Leash walking: Lollie Wonderdog’s story

Yesterday we posted a lengthy account from our first foster’s forever-mama about Lily’s tough transition from our foster home to their forever-home. Our hope was that Jen’s very honest story would help others feel less alone — that transitions can be rocky and outcomes can still be good in the end. Some patience, love, and work with a dog who doesn’t understand what is expected can come a long way.

Below is the second half of Jen’s story, about teaching Lily how to relax around other dogs when out and about. Many dog people struggle with this issue — where their dog is too nervous or too excited to act cool when other dogs are around. Jen used a creative strategy to countercondition Lily to other dogs’ existence — she brilliantly took advantage of a dog park fence line to provide a steady supply of unfamiliar dogs at a controlled distance, so that she could work with Lily and not worry about the other animals at all. Read on for more:

To work on her excitement about dogs outside the house, I took her to the dog park. But no, not in the way that you’re thinking!

First we sat in the car a distance from the dog park. When we saw a dog — JACKPOT! Begin the string cheese stuffing in the slobbery dog’s mouth! We’d spend about 30 minutes each visit, eventually getting closer and closer to the actual park, WHILE SITTING IN THE CAR!! This was fantastic fun on beautiful spring days, jackpotting all the way.  Soon we were ready to get OUT of the car…. (I was no longer the weird girl stalking dogs at the park…) We would sit about 30 feet away from the fence and I would give her a bunch of treats for LOOKING at the dogs and not barking….after she calmed a bit we would practice some basic obedience commands that she could do easily.  Again, we would get closer and closer to the fence, jackpotting for looking at the dogs and remaining calm…after a few visits, we WALKED UP TO THE FENCE!!! I’m not going to lie, I was stressed, and of course a feisty little chihuaha came right up, barked at us and set us back a bit . . . but eventually Lily got to where she could sniff through the fence at the dogs IN the park.  I was kind of feeling like the local predator at the playground, lurking and peering in at the dog park dogs, since we never went into the dog park, but it was a great place to practice her tolerance around other dogs.

During this period, I would use the “turn around” technique while walking her. If we saw another dog, we’d just turn around to avoid any overexcitement. As we got closer to the fence at the dog park, we progressed on her walks. When other dogs came our way, I would have Lily sit and just feed her a constant stream of treats, while the dog went by. It forced her to focus on me, and she got something good for sitting and ignoring them.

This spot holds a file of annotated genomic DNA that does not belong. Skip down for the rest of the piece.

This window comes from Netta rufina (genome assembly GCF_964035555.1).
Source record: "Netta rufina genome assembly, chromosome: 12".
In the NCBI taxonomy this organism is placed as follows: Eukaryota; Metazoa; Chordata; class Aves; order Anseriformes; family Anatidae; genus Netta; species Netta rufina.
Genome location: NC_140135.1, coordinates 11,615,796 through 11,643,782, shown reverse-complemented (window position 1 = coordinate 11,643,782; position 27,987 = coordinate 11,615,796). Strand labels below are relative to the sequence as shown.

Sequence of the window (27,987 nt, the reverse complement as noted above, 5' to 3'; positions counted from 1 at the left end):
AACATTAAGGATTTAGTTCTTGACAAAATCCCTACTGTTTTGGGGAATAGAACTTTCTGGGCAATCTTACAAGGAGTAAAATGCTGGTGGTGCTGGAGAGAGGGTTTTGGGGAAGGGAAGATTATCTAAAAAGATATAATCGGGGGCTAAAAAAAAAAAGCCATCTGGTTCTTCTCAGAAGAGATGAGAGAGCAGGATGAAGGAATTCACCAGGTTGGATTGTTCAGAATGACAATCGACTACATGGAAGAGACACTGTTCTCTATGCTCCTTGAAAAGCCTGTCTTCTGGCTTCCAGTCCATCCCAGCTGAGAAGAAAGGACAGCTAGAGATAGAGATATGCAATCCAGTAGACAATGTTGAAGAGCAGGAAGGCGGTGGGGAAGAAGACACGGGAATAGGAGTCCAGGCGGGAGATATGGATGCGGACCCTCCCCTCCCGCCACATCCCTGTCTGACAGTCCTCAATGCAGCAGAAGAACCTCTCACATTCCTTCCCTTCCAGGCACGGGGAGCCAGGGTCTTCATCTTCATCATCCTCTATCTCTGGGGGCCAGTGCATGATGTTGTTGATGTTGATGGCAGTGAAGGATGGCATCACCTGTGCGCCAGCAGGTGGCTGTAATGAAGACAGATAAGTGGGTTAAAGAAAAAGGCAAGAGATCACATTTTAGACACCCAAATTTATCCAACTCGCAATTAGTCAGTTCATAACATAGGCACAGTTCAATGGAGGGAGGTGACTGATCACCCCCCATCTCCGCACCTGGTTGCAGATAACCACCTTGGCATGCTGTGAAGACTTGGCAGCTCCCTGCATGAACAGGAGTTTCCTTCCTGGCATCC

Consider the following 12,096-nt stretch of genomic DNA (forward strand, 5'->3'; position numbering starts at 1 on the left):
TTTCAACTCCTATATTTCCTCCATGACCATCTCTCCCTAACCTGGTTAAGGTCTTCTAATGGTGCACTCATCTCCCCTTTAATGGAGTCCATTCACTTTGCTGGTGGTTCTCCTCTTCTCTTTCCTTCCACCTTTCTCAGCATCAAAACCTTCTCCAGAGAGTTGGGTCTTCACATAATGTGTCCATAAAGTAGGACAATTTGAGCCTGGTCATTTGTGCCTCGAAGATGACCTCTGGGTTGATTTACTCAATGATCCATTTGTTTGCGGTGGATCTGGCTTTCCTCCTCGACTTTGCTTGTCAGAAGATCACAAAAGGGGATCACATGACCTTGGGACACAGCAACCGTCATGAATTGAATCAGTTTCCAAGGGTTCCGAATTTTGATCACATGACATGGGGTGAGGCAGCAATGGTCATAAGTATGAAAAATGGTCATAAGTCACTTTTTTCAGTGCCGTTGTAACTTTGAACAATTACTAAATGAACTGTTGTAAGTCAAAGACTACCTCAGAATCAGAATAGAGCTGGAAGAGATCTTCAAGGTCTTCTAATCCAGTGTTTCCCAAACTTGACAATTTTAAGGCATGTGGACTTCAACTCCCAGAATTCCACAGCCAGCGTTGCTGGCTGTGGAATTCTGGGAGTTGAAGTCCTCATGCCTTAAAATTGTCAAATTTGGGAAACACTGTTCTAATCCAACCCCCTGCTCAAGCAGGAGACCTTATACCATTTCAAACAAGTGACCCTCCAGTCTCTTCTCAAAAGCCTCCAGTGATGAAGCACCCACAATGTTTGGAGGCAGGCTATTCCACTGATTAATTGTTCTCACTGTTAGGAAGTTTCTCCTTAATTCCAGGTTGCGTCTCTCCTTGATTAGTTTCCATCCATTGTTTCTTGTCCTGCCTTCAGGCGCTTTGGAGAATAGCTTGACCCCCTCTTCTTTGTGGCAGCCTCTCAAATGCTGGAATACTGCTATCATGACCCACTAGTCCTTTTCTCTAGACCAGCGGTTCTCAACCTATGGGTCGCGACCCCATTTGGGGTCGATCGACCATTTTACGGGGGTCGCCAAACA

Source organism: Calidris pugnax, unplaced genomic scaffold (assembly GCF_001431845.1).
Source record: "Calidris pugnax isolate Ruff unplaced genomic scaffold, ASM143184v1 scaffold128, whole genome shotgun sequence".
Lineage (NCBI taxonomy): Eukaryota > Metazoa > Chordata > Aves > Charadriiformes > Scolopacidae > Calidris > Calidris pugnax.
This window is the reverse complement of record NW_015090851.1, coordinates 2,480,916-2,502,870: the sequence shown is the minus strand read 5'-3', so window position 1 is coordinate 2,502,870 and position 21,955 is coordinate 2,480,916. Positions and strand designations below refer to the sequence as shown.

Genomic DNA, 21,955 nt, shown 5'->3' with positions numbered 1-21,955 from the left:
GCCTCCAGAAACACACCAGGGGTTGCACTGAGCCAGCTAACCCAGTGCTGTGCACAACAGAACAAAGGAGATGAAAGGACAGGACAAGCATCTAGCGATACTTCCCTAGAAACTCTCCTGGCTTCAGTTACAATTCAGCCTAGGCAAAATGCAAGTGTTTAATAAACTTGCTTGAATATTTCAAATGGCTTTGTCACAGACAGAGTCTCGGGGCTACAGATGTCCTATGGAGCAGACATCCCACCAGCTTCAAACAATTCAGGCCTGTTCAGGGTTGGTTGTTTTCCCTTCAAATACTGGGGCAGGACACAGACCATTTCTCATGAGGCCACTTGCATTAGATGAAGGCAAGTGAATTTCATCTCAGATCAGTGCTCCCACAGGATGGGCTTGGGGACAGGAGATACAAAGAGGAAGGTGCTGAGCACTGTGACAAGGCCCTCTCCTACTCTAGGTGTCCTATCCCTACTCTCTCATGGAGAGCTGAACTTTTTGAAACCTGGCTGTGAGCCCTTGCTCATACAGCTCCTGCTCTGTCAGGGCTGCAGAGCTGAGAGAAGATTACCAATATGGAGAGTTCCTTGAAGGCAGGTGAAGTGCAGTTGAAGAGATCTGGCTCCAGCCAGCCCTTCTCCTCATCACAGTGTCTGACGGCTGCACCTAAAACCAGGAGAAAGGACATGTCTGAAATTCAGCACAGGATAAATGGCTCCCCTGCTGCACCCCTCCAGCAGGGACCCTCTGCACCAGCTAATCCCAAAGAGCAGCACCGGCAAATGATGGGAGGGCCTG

Like many dogs, Lily didn’t great well nose-to-nose on leash, and I had no idea at the time how stressful this could be for dogs. I did a little research, and learned that some dogs just can’t sit while other dogs are going by, because sitting still is too stressful in social situations. Luckily Lily is food motivated enough that all her concentration was on the string cheese. It was at this point we suspected a bit of lactose intolerance on her part — No wonder Chick remembers her as “farty pants!”

When she seemed to be doing better we went on a parallel walk with our little friend Kipper. Kipper is a super feisty, high energy, Jack Russell/weiner dog mix. It went well! Lily no longer viewed Kipper as a snack. They began to play, and then slowly Lily started welcoming other dogs.

Back in December, we took Lily for her “Santa” picture, an annual fundraiser for the Montgomery County Humane Society. Lily slobbered like a maniac all over her old friend from the shelter, Santa Dave, and we were lucky enough to meet Juliana, foster mom to another MCHS dog, Baxter. We arranged a walking “date” to work on both dog’s issues and from there our dog hiking club, “Pittie Trails,” was born! 

photo courtesy Peace, Love, & Fostering

To help some of her still existent pulling-on-the-leash issues, we attended a drop in “leash manners” session recently. We spent some intensive time with a most wonderful trainer who gave some more great tips for walking — the ever frustrating but effective “stop and go no further when pulling,” and then the call her attention and go in a different direction when she is pulling. I learned to treat her for good walking and to reward her by letting her sniff things she wanted to “fire hydrants, random dog poo etc”….But best of all, Francine (of Francine’s Fun Walks,) emphasized that there are “training walks” and there are “exercise walks.” Essentially, it’s okay to put the gentle leader (the horrible looking head collar that she walks WONDERFULLY ON — thanks for the tip, Running with Squirrels) and take some time off of leash training and just walk! We’ve made a lot of progress by finally buckling down and doing the “no further progress” walks and I’m back to reeking of hot dogs, but we’re doing well!